$P[\text{we pick 2 white balls from urn 2}] = \sum \limits_{m=0}^4 \dfrac{\dbinom{9+m}{2}}{\dbinom{21}{2}} \cdot \dfrac{\dbinom{7}{m}\dbinom{8}{4-m}}{\dbinom{15}{4}} = \dfrac{9}{35}$

• whois1230

#### romsek

Math Team
Problem 4

X; F(x) = {0, x <= 0
{1/δ'λ^7, x ∈ [0,2]
{1, x >= L
a) F(λ) = ?
b) D(x) = ?
c) p(x > L)
I can't understand this one. what is $D(x)$ ?

#### whois1230

Well... there are easier ways to go about it. And some of your answers show a definite lack of understanding.
Probabilities are always in [0,1]

a) $P[even]=P[odd]=1/2$

$P[\text{2 even, 1 odd}] = \dbinom{3}{2}(1/2)^2(1/2)^1 = \dfrac{3}{8}$

b) $P[\text{at least 2 even}] = P[\text{2 even}]+P[\text{3 even}] = \dbinom{3}{2}(1/2)^3 + \dbinom{3}{3} (1/2)^3 = \dfrac 4 8 = \dfrac 1 2$

c)
For a single roll $P = 1/6$
$P[\text{2 6's out of 3 rolls}]=\dbinom{3}{2}(1/6)^2(5/6)^1 = \dfrac{15}{216} = \dfrac{5}{72}$

d)
$P[\text{2 or more 6's rolled in 3 rolls}] = P[\text{2 6's}]+P[\text{3 6's}] = \dfrac{5}{72} + \dbinom{3}{3}(1/6)^3 = \dfrac{16}{216} = \dfrac{2}{27}$
Problem 2

Five six sided dice are thrown
a) What's the probability that all numbers come up even
b) What's the probability that at least 1 six comes up
c) What's the probability that there is exactly 1 six
d) What's the probability that five different numbers come up

a) (3/6)^5 = 3.125%
b) (1/6)^5 = 0.00012860082 = 0.01286008%
c) (N/K)(1/6)^K(5/6)^N-K
(5/1)(1/6)^1(5/6)^5-1 = 5(1/6)(5/6)^4 = 5/6(5/6)^4
d) 5/6*4/6*3/6*2/6*1/6 = 120/7776 = 0.015
5!/6^5 = 120/7776 = 0.015

Can you please tell me which formula you used for Problem 1 c and d?

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#### romsek

Math Team
Problem 2

Five six sided dice are thrown
a) What's the probability that all numbers come up even
b) What's the probability that at least 1 six comes up
c) What's the probability that there is exactly 1 six
d) What's the probability that five different numbers come up

a) (3/6)^5 = 3.125%
b) (1/6)^5 = 0.00012860082 = 0.01286008%
c) (N/K)(1/6)^K(5/6)^N-K
(5/1)(1/6)^1(5/6)^5-1 = 5(1/6)(5/6)^4 = 5/6(5/6)^4
d) 5/6*4/6*3/6*2/6*1/6 = 120/7776 = 0.015
5!/6^5 = 120/7776 = 0.015

Can you please tell me which formula you used for Problem 1 c and d?
b) is incorrect. The formula you used corresponds to the probability that 5 sixes were rolled.

Hint: $P[\text{at least 1 six was rolled}] = 1 - P[\text{0 sixes were rolled}]$

c) you look like you're just parroting a formula w/o understanding it. Here $N=5,~K=1,~p=1/6$ and you use the binomial distribution formula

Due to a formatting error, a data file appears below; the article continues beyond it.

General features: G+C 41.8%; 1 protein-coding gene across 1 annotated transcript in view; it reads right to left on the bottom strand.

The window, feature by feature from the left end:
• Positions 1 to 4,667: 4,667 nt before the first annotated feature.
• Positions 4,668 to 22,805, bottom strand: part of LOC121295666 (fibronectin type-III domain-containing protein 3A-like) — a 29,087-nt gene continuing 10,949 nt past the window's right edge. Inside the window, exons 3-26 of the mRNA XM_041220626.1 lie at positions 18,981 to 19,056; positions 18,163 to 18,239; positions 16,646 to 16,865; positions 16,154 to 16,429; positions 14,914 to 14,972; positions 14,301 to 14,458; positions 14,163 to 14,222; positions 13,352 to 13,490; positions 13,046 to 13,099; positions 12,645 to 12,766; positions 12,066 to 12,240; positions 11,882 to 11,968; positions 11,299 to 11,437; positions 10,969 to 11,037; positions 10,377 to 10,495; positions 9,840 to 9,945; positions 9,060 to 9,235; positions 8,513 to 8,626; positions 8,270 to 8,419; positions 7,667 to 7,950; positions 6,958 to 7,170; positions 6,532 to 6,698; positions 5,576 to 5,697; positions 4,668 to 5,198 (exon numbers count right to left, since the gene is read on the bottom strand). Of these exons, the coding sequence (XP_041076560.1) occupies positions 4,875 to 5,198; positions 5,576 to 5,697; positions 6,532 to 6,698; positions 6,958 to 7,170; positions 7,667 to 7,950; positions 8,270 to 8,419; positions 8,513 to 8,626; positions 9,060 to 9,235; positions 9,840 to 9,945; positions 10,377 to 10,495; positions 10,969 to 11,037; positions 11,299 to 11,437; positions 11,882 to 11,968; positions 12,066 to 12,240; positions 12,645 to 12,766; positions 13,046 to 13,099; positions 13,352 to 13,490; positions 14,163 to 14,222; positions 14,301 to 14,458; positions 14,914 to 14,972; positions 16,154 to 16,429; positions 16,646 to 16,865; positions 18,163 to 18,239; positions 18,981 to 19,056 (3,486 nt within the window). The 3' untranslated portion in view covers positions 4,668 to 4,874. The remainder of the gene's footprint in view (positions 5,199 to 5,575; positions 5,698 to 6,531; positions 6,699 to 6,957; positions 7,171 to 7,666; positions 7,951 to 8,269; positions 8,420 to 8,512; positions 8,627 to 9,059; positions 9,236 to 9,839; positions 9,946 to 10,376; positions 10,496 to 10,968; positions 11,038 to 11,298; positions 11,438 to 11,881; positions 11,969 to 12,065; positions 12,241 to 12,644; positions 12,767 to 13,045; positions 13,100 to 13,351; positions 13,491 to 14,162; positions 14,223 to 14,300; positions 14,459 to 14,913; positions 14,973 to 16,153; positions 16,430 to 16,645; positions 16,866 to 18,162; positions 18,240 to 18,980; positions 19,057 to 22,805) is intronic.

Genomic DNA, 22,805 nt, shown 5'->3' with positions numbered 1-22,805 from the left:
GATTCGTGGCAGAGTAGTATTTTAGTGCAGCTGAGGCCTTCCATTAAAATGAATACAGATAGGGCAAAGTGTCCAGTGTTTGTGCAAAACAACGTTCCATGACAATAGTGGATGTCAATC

$$\displaystyle p(K) = \dbinom{N}{K}p^K (1-p)^{N-K}$$

d) is almost correct. The answer is $1 \cdot 5/6 \cdot 4/6 \cdot 3/6\cdot 2/6 = \dfrac{120}{6^4} = \dfrac{5}{54}$

Answering your question about 1(c), (d), I gave you the formula for $p(k)$ for a given $k$ above.
If the question asks for a range, or variety of $k$'s you just have to sum up the probabilities of each $k$ that is included.

• whois1230

#### whois1230

b) is incorrect. The formula you used corresponds to the probability that 5 sixes were rolled.

Hint: $P[\text{at least 1 six was rolled}] = 1 - P[\text{0 sixes were rolled}]$

c) you look like you're just parroting a formula w/o understanding it. Here $N=5,~K=1,~p=1/6$ and you use the binomial distribution formula

$$\displaystyle p(K) = \dbinom{N}{K}p^K (1-p)^{N-K}$$

d) is almost correct. The answer is $1 \cdot 5/6 \cdot 4/6 \cdot 3/6\cdot 2/6 = \dfrac{120}{6^4} = \dfrac{5}{54}$

Answering your question about 1(c), (d), I gave you the formula for $p(k)$ for a given $k$ above.
If the question asks for a range, or variety of $k$'s you just have to sum up the probabilities of each $k$ that is included.
b) (5/6)^5 = 5^5/6^5 = 3125/7776
1 - 3125/7776 = 4651/7776 ~ 0.598
c) p(K) = (N/K)p^K(1-p)^N-K
(5/1)1/6^1(1-1/6)^5-1
5/6(5/6)^4

Sorry, I didn't understand how you used the formula for d)

#### romsek

Math Team
Sorry, I didn't understand how you used the formula for d)
There's not much "formula" to it.
Imagine you throw the dice one at a time.
The first number can be anything, i.e. probability 1
The second number must be different from the first, i.e. probability 5/6
The third different than both of the first two, i.e. probability 4/6,
etc. continuing until there are only 2 choices for the last die roll.

Combine these you get $P[\text{5 different #s}] = 1 \cdot \dfrac{5}{6}\cdot \dfrac{4}{6}\cdot \dfrac{3}{6}\cdot \dfrac{2}{6} = \dfrac{5}{54}$

• whois1230